As much as we would love to spend all day long with our dogs, kibble isn’t free. It’s a sad fact of life that we have to go to work. (Of course, if you’re a dog groomer like me, you get to spend all day with dogs anyway, but we can’t all be dog groomers either. ? 

If you have to leave your dog behind, here are 5 tips to keep him happy and content while you are away at work:

1. It’s a Puzzle 

In nature, nobody gets a free meal. Handing over your dog’s food without any work frees him up for hours of mischief, or simply hours of boredom. You can make this time fun and constructive by giving him his food in a puzzle toy instead. 

You can mix kibble and wet dog food, and use the mixture inside of a kong. To make it even harder to get out, freeze it. This will provide your dog with hours of entertainment as he tries to get the food out of the kong. Tug-a-jug and many other puzzles are also available to keep your dog entertained. Swap out toys regularly to keep your dog thinking.2. Regular exercise 

You may not be able to afford hiring a dog walker, but taking your dog out for exercise every day will make him more inclined to spend his time without you sleeping.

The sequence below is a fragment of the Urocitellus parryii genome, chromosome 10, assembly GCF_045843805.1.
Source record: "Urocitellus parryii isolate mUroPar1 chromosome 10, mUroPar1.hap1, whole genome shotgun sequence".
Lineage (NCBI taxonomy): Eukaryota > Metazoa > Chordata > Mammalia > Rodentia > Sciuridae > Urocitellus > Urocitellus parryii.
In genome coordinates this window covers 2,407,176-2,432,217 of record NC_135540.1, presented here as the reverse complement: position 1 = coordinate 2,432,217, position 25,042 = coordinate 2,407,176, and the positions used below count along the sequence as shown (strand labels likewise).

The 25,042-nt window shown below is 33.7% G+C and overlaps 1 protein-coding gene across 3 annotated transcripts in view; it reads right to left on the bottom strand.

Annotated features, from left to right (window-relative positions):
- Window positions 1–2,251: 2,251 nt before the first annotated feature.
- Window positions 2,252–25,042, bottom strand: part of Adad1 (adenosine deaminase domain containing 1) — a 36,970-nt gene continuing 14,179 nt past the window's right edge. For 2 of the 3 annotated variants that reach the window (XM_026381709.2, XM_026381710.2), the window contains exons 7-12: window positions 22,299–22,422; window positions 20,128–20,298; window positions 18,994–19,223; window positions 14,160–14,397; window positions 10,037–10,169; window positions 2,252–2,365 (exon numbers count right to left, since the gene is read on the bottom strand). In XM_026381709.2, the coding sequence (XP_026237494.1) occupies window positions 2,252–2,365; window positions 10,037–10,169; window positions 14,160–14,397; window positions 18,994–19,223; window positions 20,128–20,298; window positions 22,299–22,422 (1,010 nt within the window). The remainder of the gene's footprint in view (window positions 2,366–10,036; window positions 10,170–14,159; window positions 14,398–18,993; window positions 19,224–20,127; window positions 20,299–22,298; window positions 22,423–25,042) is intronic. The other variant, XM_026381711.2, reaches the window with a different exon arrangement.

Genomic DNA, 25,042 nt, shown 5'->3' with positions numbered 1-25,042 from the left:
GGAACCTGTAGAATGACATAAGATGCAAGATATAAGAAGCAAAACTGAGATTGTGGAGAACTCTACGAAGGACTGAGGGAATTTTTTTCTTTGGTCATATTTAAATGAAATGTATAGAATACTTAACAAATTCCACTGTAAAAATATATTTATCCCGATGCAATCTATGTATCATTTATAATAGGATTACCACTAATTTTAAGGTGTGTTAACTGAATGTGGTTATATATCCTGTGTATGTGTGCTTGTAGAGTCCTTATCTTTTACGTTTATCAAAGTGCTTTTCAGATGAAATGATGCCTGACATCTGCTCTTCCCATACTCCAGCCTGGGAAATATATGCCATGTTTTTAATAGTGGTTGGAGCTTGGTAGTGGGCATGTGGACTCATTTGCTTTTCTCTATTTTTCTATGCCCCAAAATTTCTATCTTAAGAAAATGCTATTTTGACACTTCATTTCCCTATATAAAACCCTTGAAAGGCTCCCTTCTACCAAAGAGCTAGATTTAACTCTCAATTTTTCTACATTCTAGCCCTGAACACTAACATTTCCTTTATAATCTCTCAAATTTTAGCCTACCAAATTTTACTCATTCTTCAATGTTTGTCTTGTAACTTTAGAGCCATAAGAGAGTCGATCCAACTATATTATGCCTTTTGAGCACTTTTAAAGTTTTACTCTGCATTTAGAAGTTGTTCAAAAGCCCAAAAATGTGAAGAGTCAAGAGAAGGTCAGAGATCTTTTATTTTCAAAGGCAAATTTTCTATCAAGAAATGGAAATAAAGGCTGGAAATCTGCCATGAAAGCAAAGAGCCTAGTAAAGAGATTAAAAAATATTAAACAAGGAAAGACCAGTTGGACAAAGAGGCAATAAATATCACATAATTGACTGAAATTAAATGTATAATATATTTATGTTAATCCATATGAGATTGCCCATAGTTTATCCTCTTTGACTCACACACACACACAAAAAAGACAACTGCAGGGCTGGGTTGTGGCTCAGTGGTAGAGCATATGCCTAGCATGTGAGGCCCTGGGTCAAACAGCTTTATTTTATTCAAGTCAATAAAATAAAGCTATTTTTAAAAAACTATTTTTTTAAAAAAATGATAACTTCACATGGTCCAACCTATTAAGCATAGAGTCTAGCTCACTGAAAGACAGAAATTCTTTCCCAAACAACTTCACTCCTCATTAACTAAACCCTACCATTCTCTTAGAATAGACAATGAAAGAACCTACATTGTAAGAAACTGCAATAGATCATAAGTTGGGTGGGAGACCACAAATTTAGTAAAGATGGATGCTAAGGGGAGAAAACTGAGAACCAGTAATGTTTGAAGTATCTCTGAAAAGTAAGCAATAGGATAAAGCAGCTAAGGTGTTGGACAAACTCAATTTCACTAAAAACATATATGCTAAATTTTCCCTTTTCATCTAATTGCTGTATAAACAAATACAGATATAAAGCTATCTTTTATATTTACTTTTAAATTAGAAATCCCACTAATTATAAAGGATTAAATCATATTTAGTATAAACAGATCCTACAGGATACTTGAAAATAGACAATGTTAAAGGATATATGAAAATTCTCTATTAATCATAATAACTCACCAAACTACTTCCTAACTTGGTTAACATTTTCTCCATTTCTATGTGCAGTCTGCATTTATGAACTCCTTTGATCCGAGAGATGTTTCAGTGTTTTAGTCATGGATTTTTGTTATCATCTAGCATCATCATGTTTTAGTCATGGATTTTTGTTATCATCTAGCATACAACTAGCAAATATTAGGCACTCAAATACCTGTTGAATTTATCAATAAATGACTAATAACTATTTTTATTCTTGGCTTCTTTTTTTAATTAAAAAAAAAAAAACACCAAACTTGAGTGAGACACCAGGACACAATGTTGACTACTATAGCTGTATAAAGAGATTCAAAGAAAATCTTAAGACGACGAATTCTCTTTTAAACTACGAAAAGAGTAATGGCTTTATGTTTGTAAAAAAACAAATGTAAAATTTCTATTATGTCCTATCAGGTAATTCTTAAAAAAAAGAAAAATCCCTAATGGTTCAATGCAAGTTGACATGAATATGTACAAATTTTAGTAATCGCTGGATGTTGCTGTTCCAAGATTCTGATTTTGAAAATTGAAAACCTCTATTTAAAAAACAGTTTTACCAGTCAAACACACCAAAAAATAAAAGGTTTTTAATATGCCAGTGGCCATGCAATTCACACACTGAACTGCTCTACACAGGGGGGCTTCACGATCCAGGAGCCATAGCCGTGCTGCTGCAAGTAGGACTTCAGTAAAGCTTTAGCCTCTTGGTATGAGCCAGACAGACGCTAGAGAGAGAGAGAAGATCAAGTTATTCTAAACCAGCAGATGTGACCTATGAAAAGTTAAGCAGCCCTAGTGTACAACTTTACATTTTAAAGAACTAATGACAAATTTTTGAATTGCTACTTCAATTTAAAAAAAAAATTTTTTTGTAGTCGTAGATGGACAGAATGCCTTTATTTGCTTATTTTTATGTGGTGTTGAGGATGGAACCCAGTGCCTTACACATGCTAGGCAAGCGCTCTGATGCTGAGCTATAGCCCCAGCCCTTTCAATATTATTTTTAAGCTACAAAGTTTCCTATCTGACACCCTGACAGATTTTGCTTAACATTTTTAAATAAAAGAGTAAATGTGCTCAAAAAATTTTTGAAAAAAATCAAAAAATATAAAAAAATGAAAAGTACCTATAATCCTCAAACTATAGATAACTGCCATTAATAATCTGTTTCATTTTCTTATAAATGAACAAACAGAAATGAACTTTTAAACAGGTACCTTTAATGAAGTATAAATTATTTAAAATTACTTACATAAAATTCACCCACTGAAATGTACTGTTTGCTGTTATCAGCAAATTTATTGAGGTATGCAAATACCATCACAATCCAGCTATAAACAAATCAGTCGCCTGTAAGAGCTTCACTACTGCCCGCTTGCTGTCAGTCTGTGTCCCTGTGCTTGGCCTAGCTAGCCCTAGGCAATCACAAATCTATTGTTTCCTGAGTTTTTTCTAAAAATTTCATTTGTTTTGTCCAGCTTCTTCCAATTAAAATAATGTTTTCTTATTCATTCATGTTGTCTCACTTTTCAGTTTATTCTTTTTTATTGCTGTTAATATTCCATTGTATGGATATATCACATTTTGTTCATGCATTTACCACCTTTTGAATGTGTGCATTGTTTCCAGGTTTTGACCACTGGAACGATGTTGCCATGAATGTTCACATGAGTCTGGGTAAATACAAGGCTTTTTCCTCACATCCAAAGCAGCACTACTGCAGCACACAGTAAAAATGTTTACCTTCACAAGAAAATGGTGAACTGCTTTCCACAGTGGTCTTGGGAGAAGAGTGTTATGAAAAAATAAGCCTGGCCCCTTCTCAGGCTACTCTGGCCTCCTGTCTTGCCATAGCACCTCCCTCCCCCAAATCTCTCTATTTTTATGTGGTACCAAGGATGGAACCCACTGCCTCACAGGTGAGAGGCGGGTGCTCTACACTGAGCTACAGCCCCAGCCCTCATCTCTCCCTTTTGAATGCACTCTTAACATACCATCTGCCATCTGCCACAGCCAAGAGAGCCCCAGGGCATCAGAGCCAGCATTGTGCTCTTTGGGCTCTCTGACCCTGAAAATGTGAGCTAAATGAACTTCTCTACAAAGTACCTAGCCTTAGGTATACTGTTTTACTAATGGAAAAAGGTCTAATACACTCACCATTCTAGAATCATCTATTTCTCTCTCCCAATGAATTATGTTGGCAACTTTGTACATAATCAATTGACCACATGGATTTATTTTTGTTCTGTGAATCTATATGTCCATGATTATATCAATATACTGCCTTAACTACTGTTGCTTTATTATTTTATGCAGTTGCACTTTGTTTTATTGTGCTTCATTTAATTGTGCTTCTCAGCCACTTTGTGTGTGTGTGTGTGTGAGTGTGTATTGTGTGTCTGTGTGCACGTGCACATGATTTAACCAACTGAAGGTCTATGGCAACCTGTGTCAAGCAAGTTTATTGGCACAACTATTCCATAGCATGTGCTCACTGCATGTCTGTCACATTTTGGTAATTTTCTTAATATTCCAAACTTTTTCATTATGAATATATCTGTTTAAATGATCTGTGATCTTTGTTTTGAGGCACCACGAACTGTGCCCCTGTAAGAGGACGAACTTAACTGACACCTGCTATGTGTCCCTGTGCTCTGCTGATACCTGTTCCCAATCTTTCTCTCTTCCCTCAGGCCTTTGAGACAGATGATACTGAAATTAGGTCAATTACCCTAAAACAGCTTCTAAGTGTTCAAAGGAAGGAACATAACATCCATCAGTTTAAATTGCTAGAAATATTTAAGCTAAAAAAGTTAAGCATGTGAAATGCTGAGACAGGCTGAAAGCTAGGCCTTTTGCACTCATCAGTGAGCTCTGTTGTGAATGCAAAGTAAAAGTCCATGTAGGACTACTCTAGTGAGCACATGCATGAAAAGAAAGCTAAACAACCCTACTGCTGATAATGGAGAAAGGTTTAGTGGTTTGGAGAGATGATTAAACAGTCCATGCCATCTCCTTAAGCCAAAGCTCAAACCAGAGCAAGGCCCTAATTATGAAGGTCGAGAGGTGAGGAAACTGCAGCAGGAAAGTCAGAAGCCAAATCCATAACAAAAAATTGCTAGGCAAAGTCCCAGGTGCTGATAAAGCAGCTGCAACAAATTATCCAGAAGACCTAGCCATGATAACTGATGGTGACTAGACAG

Even a short walk can make a big difference, but giving your dog a chance to really stretch his legs is best. 

3. If your dog is naughty while you are gone, kennel him. 

Many people think of a kennel as a prison cell, but an actuality it is more like a cozy den or bedroom. Some dogs actually feel more comfortable and secure in the safety of their kennel when you are not there. 

Kennels also keep the dog from destroying furniture, marking territory, and counter surfing while you are gone. 

4. Hide-a-treat 

If your dog is loose in the backyard or house while you are gone, you can help break up the hours by hiding treats for him to find around the house. Once your dog figures out what you are up to, searching for treats will become a happy past time. 

5. Chew, chew, chew 

Recreational chewing is a favorite dog past time. Leaving your dog safe chew toys can be a wonderful source of entertainment. Be sure to know your dog well before leaving him unsupervised with chew toys. If your dog is likely to destroy the chew toy, or break off chunks small enough to swallow, do not offer them. Also avoid chew toys that may get stuck on the dog’s lower jaw, such as marrow bones for smaller dogs. These chew toys are fine with supervision, but may not be when your dog is alone. 


Diesel loves retrieving so his exercise time was spent with his favorite rope.